USS GRAYLING (SS-209) stood out from Fremantle, Australia, to begin her eighth war patrol on 30 July 1943. The boat was fresh off a 24-day refit and had a brand-new C.O., Lieutenant Commander Robert M. Brinker. (His predecessor, Lieutenant Commander John Elwood Lee, had been recalled to the U.S. to take charge of new construction, USS CROAKER [SS-246].) GRAYLING made a quick stop at the Philippine island of Panay to drop off supplies with local guerrillas, then, on 19 August, reported damaging a freighter off the eastern coast of Borneo. The following day she took out a small tanker; her radioed report of the sinking was the last transmission received from the boat.

The Panay guerrillas later reported that GRAYLING had delivered more supplies to them on 23 August. Records examined after the war indicated that on the 27th several Japanese ships witnessed the torpedoing of her last kill, the passenger/cargo ship Meizan Maru, in the nearby Tablas Strait. A surfaced sub, almost certainly GRAYLING, was observed in the same area the next day. A second sighting occurred on 9 September. She was supposed to report to her chain of command via radio on the twelfth, but the transmission never came and all attempts to raise the sub failed. GRAYLING was declared overdue and presumed lost on 30 September.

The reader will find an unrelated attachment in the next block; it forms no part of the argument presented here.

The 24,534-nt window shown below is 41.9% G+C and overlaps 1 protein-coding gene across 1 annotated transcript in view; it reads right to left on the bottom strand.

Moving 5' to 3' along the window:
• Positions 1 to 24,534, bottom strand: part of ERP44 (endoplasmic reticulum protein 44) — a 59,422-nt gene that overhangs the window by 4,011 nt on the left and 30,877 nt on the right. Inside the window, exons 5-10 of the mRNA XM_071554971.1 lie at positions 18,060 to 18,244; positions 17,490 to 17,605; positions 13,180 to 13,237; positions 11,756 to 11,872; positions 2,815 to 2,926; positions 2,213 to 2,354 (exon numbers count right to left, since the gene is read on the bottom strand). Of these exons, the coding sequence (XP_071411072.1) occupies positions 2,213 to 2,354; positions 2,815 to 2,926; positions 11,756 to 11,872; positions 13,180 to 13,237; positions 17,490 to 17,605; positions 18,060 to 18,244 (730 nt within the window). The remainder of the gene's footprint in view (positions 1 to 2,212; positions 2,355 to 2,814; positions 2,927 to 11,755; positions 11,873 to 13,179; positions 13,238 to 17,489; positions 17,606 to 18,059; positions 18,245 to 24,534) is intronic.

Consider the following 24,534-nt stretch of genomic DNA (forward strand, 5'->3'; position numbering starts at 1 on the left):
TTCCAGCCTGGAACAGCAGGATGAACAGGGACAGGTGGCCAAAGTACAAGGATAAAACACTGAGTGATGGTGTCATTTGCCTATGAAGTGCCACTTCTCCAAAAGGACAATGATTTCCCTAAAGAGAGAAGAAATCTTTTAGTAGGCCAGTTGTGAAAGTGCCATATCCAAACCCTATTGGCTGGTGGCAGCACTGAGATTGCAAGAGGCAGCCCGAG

The circumstances surrounding her demise remain a mystery. Japanese records report the sighting of an American sub in Lingayen Gulf on 9 September, but that was a good deal north of the boat’s assigned area, the entrance to Manila Bay, where she was to remain from the 2nd through the 10th. There is no reason to believe that LCDR Brinker disobeyed his orders, although, to be fair, there is also no evidence he followed them. All we know for certain is that GRAYLING were lost sometime after she sank Meizan Maru.

The boat, which took 76 crewmembers to the bottom with her, received six battle stars for her service.